I knew the literal translation of this sentence would be "it is like with my cousin's dog" but it seemed like such a bizarre sentence I assumed the French must be some idiom and typed something random in and lost a heart. I'm all for learning fun, even slightly silly, sentences but when the sentence reads in such a downright unnatural way in English, I'm sorry, but it is not useful.
It's not a fragment (there's a subject and a verb) but it requires great imagination to find a context. I agree, poor choice.
(the previous comment was edited, that's why mine doesn't make sense now)
I dunno, people say this kind of thing all the time, "it's like with my cousin's dog - he barks all night long". but yeah it's pretty colloquial when you're expecting something 'proper'.
I got it right but I came to the comments to find out why, since it seemed improbable. I'm surprised to see what seems to be a specific language artifact show as directly translatable in another language.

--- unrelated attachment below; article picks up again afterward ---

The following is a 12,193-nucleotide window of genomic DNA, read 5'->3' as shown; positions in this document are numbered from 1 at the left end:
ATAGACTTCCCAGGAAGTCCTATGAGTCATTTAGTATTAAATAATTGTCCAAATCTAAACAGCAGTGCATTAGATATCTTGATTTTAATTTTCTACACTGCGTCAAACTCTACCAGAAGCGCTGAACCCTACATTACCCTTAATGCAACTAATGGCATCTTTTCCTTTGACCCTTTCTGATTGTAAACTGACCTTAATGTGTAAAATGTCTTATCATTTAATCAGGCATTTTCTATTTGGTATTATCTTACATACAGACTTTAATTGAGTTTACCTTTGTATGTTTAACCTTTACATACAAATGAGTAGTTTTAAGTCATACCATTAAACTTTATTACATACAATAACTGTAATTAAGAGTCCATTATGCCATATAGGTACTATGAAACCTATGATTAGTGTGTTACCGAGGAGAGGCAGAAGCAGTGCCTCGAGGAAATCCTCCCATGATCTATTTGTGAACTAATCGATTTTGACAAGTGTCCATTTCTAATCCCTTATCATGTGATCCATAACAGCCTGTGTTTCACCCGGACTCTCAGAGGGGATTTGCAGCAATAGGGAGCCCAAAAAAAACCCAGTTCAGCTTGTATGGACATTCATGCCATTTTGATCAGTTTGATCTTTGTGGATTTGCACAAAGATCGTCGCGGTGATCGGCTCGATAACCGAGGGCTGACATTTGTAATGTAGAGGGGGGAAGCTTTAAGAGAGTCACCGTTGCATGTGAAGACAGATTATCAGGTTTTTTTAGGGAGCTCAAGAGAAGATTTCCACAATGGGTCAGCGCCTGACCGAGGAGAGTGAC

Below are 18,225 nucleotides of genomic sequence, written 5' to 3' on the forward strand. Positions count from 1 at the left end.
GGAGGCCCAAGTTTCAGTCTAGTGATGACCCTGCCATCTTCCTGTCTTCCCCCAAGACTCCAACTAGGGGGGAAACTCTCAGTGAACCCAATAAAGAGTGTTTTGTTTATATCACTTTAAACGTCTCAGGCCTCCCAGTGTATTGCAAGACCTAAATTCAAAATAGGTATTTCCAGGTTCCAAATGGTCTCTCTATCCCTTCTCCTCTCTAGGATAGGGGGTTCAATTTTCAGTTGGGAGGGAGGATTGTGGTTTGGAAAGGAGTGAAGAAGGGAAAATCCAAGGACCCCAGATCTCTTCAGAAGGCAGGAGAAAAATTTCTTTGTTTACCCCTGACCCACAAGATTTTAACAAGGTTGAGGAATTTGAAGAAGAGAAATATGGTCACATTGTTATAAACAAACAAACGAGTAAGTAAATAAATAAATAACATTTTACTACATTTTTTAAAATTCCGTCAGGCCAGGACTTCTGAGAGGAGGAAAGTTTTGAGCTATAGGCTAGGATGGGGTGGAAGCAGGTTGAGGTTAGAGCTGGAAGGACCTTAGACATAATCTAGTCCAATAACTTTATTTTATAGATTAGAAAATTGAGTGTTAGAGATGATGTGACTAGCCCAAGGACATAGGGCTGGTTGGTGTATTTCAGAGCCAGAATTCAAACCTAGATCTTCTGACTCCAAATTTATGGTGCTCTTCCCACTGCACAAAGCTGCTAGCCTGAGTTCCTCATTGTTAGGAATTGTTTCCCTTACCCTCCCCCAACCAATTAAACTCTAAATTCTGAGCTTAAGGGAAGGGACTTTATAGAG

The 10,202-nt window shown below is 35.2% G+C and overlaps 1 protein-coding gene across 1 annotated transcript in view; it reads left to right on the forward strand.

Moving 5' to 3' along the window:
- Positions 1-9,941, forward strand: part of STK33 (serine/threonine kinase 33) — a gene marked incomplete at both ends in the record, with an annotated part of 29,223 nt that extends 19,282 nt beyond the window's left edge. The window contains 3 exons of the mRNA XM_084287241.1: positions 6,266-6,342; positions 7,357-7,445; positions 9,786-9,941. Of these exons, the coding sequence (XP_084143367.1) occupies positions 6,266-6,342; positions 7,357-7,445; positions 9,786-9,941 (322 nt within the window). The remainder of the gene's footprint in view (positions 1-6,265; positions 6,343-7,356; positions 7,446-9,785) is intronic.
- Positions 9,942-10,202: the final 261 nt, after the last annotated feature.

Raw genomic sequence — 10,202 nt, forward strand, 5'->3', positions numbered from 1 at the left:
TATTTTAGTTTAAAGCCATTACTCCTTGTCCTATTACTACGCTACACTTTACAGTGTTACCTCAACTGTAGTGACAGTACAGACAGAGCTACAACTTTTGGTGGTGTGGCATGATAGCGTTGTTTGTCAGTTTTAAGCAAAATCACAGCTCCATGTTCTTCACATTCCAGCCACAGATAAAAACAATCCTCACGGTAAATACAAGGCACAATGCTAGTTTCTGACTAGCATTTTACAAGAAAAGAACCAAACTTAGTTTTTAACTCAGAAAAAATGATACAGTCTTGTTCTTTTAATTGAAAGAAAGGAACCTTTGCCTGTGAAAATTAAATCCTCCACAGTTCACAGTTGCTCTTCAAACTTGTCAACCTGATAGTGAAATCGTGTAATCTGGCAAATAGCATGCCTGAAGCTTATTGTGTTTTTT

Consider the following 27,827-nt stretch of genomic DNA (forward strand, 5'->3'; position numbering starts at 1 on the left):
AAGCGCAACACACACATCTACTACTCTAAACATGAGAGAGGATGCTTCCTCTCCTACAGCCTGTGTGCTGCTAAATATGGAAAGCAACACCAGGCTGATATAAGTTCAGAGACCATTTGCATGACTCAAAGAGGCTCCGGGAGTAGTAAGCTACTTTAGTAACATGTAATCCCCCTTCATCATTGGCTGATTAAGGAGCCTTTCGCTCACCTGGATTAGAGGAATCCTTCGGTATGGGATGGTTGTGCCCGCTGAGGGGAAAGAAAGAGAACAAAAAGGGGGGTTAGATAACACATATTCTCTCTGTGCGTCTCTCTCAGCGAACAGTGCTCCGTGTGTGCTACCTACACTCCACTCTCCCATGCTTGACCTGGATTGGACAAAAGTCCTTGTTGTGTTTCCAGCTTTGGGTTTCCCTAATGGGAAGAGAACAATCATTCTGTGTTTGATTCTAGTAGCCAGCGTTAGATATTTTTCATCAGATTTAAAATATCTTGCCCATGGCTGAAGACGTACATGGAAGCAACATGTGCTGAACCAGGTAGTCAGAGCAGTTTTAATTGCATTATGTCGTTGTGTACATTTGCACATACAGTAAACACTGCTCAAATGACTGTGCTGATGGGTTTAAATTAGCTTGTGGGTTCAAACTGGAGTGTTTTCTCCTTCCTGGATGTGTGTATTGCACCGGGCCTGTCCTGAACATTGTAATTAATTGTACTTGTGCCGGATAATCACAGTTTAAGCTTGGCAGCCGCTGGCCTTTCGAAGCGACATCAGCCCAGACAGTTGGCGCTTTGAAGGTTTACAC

With that additional context it makes it more understandable, otherwise as a fragment it requires some imagination, of which I have very little right now!!!
I don't understand the English translation...how does that make any sense? This sentence seems like a subordinate clause aka fragment
It's random but still meaningful. If you prefer: “It is the same thing with...”, or “The same thing happens with...”.
This is a poorly constructed English fragment. It wouldn't make sense unless you understood the prior context in the conversation. As a native speaker, this statement confused me. If someone said this to me, I'd assume the context was highly informal/colloquial or slang/improper English. Definitely not something you'd hear in a professional setting.
It's definitely not something you are likely to hear in a professional setting but you hear it everywhere else in spoken English.
what's wrong with "That's how it is with my cousin's dog" which actually makes sense in English.
Now you've entered the waters of making a "good" translation. Yours is lots better, but these exercises want you to be as literal as possible. Still, it's a very poor choice for an exercise.
So is the French sentence borrowing from English, or the English translation borrowing from French? The use of "like" is common in American English, but is this also common in French?
I don't speak French but that sounds better as the "with" in the English sentence doesn't actually mean "accompanied by".